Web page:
“I’m so proud of the people at NASA, all the people that worked together, public and private. When you see a sight like that it’s incredible,” Trump said after liftoff.

Inside Kennedy Space Center, attendance was strictly limited because of the coronavirus, and the small crowd of a few thousand was a shadow of what it would have been without the threat of COVID-19. By NASA’s count, over 3 million viewers tuned in online.

Despite NASA’s insistence that the public stay safe by staying home, spectators gathered along beaches and roads hours in advance.

Among them was Neil Wight, a machinist from Buffalo, New York, who staked out a view of the launch pad from a park in Titusville.

“It’s pretty historically significant in my book, and a lot of other people’s books. With everything that’s going on in this country right now, it’s important that we do things extraordinary in life,” Wight said. “We’ve been bombarded with doom and gloom for the last six, eight weeks, whatever it is, and this is awesome. It brings a lot of people together.”

Because of the coronavirus, the astronauts were kept in quasi-quarantine for more than two months before liftoff. The SpaceX technicians who helped them get into their spacesuits wore masks and gloves that made them look like black-clad ninjas. And at the launch center, the SpaceX controllers were seated far apart.

Hurley, a 53-year-old retired Marine, and Behnken, 49, an Air Force colonel, are veterans of two space shuttle flights each. Hurley piloted the space shuttle on the last launch of astronauts from Kennedy, on July 8, 2011.

In keeping with Musk’s penchant for futuristic flash, the astronauts wore angular white uniforms with black trim. Instead of the usual multitude of dials, knobs and switches, the Dragon capsule has three large touchscreens.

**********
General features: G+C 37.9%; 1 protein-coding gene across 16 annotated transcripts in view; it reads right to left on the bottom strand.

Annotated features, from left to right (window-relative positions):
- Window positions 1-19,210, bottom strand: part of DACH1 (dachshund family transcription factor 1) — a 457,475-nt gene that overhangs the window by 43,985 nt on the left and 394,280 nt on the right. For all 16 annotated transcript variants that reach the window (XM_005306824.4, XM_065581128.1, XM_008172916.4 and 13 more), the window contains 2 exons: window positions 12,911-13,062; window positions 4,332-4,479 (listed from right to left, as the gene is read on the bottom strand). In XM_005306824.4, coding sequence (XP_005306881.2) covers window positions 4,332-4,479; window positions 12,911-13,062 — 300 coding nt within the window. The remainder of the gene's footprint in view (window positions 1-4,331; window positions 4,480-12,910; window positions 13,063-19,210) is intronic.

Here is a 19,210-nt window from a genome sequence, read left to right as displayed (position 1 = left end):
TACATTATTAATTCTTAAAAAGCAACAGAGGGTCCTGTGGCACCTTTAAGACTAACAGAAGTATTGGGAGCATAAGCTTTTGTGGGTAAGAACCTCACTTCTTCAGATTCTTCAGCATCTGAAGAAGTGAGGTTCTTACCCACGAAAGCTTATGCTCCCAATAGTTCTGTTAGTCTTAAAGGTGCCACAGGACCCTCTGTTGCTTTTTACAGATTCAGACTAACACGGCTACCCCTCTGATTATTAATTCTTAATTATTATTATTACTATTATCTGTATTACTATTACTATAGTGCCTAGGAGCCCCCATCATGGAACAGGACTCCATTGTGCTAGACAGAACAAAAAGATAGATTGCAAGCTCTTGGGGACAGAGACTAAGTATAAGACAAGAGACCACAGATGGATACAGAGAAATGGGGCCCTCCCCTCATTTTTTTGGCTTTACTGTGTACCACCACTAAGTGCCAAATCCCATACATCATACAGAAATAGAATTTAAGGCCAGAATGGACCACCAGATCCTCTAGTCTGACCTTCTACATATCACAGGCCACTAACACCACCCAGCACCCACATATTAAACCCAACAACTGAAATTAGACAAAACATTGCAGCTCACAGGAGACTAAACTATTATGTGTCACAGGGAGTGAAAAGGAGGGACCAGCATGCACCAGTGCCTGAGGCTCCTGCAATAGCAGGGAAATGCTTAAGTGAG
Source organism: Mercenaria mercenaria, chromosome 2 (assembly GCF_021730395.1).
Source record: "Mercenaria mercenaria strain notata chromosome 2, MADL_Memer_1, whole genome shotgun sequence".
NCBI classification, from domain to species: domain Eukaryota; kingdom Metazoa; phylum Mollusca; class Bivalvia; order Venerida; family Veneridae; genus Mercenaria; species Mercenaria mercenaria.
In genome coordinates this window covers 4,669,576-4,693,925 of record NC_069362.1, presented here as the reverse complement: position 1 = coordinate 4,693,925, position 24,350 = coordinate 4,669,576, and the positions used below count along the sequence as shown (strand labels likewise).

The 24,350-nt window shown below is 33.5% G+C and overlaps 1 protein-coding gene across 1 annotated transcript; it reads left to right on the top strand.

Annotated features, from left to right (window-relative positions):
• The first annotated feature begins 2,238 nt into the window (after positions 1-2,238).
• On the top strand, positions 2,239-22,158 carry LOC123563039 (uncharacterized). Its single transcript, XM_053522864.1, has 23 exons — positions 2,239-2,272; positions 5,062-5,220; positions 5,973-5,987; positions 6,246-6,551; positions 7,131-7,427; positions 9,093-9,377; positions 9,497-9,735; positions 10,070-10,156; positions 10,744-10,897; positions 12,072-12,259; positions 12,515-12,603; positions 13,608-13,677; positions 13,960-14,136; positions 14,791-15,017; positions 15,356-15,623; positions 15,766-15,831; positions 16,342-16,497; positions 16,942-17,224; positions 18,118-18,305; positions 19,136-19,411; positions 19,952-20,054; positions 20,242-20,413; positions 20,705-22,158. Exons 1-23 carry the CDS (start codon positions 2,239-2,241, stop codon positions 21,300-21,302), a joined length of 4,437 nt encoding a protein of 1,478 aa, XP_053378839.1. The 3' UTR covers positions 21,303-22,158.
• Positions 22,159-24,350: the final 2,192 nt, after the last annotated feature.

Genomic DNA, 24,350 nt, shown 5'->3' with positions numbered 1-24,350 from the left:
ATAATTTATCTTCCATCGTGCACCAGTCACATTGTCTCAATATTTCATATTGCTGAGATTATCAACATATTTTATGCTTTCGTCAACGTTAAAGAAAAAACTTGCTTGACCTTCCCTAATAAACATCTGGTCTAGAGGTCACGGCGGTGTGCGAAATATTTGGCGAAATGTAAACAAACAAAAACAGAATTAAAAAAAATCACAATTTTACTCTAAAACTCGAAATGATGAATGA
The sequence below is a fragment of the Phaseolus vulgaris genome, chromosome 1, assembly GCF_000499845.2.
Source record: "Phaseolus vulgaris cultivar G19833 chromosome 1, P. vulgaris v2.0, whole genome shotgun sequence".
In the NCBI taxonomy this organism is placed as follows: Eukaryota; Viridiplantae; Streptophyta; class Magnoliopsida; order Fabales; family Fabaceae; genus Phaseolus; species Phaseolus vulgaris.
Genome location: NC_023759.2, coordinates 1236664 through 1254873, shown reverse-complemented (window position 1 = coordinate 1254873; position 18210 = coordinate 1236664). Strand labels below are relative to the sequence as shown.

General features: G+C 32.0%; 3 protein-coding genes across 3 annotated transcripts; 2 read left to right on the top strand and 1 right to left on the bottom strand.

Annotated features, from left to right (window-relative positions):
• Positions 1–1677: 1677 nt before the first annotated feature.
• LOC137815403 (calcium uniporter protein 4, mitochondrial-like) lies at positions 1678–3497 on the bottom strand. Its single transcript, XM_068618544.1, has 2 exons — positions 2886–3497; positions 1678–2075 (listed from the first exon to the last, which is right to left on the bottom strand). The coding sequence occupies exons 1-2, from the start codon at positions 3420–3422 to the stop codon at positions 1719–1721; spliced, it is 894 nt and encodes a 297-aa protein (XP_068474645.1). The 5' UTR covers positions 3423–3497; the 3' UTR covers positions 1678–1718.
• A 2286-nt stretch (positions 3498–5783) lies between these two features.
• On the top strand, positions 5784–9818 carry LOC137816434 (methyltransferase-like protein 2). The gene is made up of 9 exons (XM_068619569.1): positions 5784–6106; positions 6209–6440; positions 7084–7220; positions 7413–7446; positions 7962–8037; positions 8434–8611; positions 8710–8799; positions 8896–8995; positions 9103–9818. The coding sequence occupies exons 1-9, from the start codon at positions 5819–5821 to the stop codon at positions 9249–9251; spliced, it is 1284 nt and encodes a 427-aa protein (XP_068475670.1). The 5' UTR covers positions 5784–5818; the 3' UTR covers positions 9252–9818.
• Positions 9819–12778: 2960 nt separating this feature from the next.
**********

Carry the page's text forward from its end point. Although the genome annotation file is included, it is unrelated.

SpaceX has been launching cargo capsules to the space station since 2012. In preparation for Wednesday’s flight, SpaceX sent up a Dragon capsule with only a test dummy aboard last year, and it docked smoothly at the orbiting outpost on autopilot, then returned to Earth in a splashdown.

During the Mercury, Gemini, Apollo and shuttle programs, NASA relied on aerospace contractors to build spacecraft according to the agency’s designs. NASA owned and operated the ships.

Under the new, 21st-century partnership, aerospace companies design, build, own and operate the spaceships, and NASA is essentially a paying customer on a list that could eventually include non-government researchers, artists and tourists. (Tom Cruise has already expressed interest.)

“What Elon Musk has done for the American space program is he has brought vision and inspiration that we hadn’t had” since the shuttle’s retirement, Bridenstine said.

The mission is technically considered by SpaceX and NASA to be a test flight. The next SpaceX voyage to the space station, set for the end of August, will have a full, four-person crew: three Americans and one Japanese.

Wednesday’s first human flight was originally targeted for around 2015. But NASA’s commercial crew program encountered bureaucratic delays and technical setbacks.

A SpaceX capsule exploded on the test stand last year. Boeing’s first Starliner capsule ended up in the wrong orbit during an crew-less test flight in December and was nearly destroyed at the mission’s end. Both companies had trouble with such things as the landing parachutes.


Wildest rideshare driving experiences

Driving for Uber and Lyft is usually pretty mundane. You don’t get crazy passengers all that often — thankfully — because crazy passengers come with a lot of baggage. Sure, they give you good stories to tell and re-tell for years to come, but I’m not sure that makes up for the damage they do or pain they might inflict.